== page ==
|Abstract:||Air toxics is an emerging area that receives more and more attention—from transportation/environmental agencies, academic researchers, and
the public—because of potential health issues and uncertainties with modeling and the science behind MSAT. Currently 188 air toxics are
identified in the Clean Air Act as hazardous air pollutants. Among them, 21 are labeled as mobile source air toxics (MSAT) by the U.S.
Environmental Protection Agency (EPA). In particular, 6 of the 21 MSATs are priority MSATs. They are benzene, formaldehyde,
acetaldehyde, diesel particulate matter/diesel exhaust organic gases, acrolein, and 1,3-butadiene. There are no regulatory concentration
standards set up for the six MSATs. In response to the need for federal guidance in documenting MSAT impacts by state DOTs, the Federal
Highway Administration (FHWA) issued Interim Guidance on February 3, 2006 to advise state Departments of Transportation (DOT) on when
and how to analyze MSATs in the National Environmental Policy Act (NEPA) process for highway projects. As the science progresses, FHWA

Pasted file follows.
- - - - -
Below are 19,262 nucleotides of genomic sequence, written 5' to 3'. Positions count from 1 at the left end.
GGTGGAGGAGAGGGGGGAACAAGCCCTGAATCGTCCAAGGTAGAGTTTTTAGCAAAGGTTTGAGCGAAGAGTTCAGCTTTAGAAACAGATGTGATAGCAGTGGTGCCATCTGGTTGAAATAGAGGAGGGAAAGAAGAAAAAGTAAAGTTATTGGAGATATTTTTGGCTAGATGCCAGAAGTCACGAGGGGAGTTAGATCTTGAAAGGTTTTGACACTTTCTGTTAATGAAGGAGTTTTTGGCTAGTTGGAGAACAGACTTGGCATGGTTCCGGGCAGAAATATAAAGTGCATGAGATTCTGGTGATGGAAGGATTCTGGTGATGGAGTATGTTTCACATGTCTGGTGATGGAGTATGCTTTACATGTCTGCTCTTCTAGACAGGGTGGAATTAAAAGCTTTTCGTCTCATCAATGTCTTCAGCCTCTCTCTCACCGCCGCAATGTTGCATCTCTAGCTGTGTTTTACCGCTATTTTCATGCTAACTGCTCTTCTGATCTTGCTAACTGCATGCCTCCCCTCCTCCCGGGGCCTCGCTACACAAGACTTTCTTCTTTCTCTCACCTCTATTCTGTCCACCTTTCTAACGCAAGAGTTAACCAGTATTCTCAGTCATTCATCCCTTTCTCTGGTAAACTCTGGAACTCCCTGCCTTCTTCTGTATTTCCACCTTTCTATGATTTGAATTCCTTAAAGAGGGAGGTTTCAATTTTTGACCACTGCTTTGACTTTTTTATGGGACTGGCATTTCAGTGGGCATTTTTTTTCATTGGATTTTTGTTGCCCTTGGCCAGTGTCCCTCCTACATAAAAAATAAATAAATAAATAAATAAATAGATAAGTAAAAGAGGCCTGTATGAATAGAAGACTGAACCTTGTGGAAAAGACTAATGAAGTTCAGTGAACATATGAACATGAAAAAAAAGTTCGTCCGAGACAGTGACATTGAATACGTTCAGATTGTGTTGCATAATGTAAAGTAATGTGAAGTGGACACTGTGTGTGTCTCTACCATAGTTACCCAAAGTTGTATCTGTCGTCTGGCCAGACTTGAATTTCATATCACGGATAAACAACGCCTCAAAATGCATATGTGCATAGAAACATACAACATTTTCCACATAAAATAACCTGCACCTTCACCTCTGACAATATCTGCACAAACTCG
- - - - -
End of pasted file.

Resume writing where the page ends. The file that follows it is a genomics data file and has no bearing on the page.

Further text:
will update the MSAT guidance.
Given many uncertainties with the new guidance that is still evolving, on October 5-6, 2006 the Mobile Source Air Toxics Peer Exchange
Meeting was successfully held at Allerton Park, Monticello, Illinois, facilitated by University of Illinois at Chicago (UIC). Twenty-one
participants from the six state DOTs (Illinois, Indiana, Michigan, Minnesota, Ohio, and Wisconsin), FHWA, US EPA Region 5 Office, Illinois
EPA and UIC attended the meeting. The meeting covered both the technical and practical issues/uncertainties emerging from the new MSAT
guidance and exchanged ideas and experiences in documenting MSATs in the NEPA documents. These proceedings summarize the topics and
issues covered in the presentations and roundtable discussion at the meeting.